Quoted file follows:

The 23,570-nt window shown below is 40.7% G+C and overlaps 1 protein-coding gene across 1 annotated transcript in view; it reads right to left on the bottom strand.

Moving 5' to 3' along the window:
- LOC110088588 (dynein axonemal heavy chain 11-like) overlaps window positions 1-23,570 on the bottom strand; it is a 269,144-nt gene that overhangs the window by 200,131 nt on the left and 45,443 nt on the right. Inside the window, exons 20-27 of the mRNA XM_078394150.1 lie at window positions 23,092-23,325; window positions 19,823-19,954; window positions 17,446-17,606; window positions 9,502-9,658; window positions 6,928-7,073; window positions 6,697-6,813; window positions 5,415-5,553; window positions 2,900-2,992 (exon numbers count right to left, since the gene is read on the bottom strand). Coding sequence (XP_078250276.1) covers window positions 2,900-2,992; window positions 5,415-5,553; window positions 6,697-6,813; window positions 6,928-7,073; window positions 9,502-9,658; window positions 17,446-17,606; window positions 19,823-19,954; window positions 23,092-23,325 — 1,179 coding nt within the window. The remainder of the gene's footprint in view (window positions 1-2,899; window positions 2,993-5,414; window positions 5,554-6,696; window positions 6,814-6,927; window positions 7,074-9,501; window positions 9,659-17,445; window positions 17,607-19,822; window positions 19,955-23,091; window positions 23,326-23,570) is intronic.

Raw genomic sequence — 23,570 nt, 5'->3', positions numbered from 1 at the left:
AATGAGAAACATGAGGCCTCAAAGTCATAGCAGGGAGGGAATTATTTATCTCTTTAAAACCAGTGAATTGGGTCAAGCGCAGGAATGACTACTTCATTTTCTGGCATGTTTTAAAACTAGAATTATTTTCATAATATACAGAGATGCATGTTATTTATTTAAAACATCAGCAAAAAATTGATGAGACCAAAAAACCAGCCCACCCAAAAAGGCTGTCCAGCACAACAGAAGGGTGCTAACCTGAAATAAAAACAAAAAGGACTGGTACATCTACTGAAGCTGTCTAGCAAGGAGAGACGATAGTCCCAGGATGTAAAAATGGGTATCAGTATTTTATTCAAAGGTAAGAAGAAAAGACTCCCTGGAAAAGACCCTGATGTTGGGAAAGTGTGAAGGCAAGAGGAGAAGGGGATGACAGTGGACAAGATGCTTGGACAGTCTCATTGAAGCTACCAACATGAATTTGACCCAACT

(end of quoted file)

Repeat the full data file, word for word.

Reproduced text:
The 23,570-nt window shown below is 40.7% G+C and overlaps 1 protein-coding gene across 1 annotated transcript in view; it reads right to left on the bottom strand.

Moving 5' to 3' along the window:
- LOC110088588 (dynein axonemal heavy chain 11-like) overlaps window positions 1-23,570 on the bottom strand; it is a 269,144-nt gene that overhangs the window by 200,131 nt on the left and 45,443 nt on the right. Inside the window, exons 20-27 of the mRNA XM_078394150.1 lie at window positions 23,092-23,325; window positions 19,823-19,954; window positions 17,446-17,606; window positions 9,502-9,658; window positions 6,928-7,073; window positions 6,697-6,813; window positions 5,415-5,553; window positions 2,900-2,992 (exon numbers count right to left, since the gene is read on the bottom strand). Coding sequence (XP_078250276.1) covers window positions 2,900-2,992; window positions 5,415-5,553; window positions 6,697-6,813; window positions 6,928-7,073; window positions 9,502-9,658; window positions 17,446-17,606; window positions 19,823-19,954; window positions 23,092-23,325 — 1,179 coding nt within the window. The remainder of the gene's footprint in view (window positions 1-2,899; window positions 2,993-5,414; window positions 5,554-6,696; window positions 6,814-6,927; window positions 7,074-9,501; window positions 9,659-17,445; window positions 17,607-19,822; window positions 19,955-23,091; window positions 23,326-23,570) is intronic.

Raw genomic sequence — 23,570 nt, 5'->3', positions numbered from 1 at the left:
AATGAGAAACATGAGGCCTCAAAGTCATAGCAGGGAGGGAATTATTTATCTCTTTAAAACCAGTGAATTGGGTCAAGCGCAGGAATGACTACTTCATTTTCTGGCATGTTTTAAAACTAGAATTATTTTCATAATATACAGAGATGCATGTTATTTATTTAAAACATCAGCAAAAAATTGATGAGACCAAAAAACCAGCCCACCCAAAAAGGCTGTCCAGCACAACAGAAGGGTGCTAACCTGAAATAAAAACAAAAAGGACTGGTACATCTACTGAAGCTGTCTAGCAAGGAGAGACGATAGTCCCAGGATGTAAAAATGGGTATCAGTATTTTATTCAAAGGTAAGAAGAAAAGACTCCCTGGAAAAGACCCTGATGTTGGGAAAGTGTGAAGGCAAGAGGAGAAGGGGATGACAGTGGACAAGATGCTTGGACAGTCTCATTGAAGCTACCAACATGAATTTGACCCAACT